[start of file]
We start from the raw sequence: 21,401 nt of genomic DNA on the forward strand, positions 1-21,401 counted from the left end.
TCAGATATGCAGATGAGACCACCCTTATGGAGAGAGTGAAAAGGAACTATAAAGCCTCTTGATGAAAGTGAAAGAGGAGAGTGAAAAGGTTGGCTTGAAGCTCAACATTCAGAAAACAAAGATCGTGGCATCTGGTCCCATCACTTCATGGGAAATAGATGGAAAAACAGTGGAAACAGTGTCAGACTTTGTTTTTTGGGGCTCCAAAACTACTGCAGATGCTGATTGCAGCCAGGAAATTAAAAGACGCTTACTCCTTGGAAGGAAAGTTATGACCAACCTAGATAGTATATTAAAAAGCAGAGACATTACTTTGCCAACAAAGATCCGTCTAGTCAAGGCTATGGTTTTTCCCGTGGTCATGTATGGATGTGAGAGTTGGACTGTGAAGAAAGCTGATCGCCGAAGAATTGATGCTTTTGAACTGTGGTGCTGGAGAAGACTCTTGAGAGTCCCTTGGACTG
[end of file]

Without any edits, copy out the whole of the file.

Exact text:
We start from the raw sequence: 21,401 nt of genomic DNA on the forward strand, positions 1-21,401 counted from the left end.
TCAGATATGCAGATGAGACCACCCTTATGGAGAGAGTGAAAAGGAACTATAAAGCCTCTTGATGAAAGTGAAAGAGGAGAGTGAAAAGGTTGGCTTGAAGCTCAACATTCAGAAAACAAAGATCGTGGCATCTGGTCCCATCACTTCATGGGAAATAGATGGAAAAACAGTGGAAACAGTGTCAGACTTTGTTTTTTGGGGCTCCAAAACTACTGCAGATGCTGATTGCAGCCAGGAAATTAAAAGACGCTTACTCCTTGGAAGGAAAGTTATGACCAACCTAGATAGTATATTAAAAAGCAGAGACATTACTTTGCCAACAAAGATCCGTCTAGTCAAGGCTATGGTTTTTCCCGTGGTCATGTATGGATGTGAGAGTTGGACTGTGAAGAAAGCTGATCGCCGAAGAATTGATGCTTTTGAACTGTGGTGCTGGAGAAGACTCTTGAGAGTCCCTTGGACTG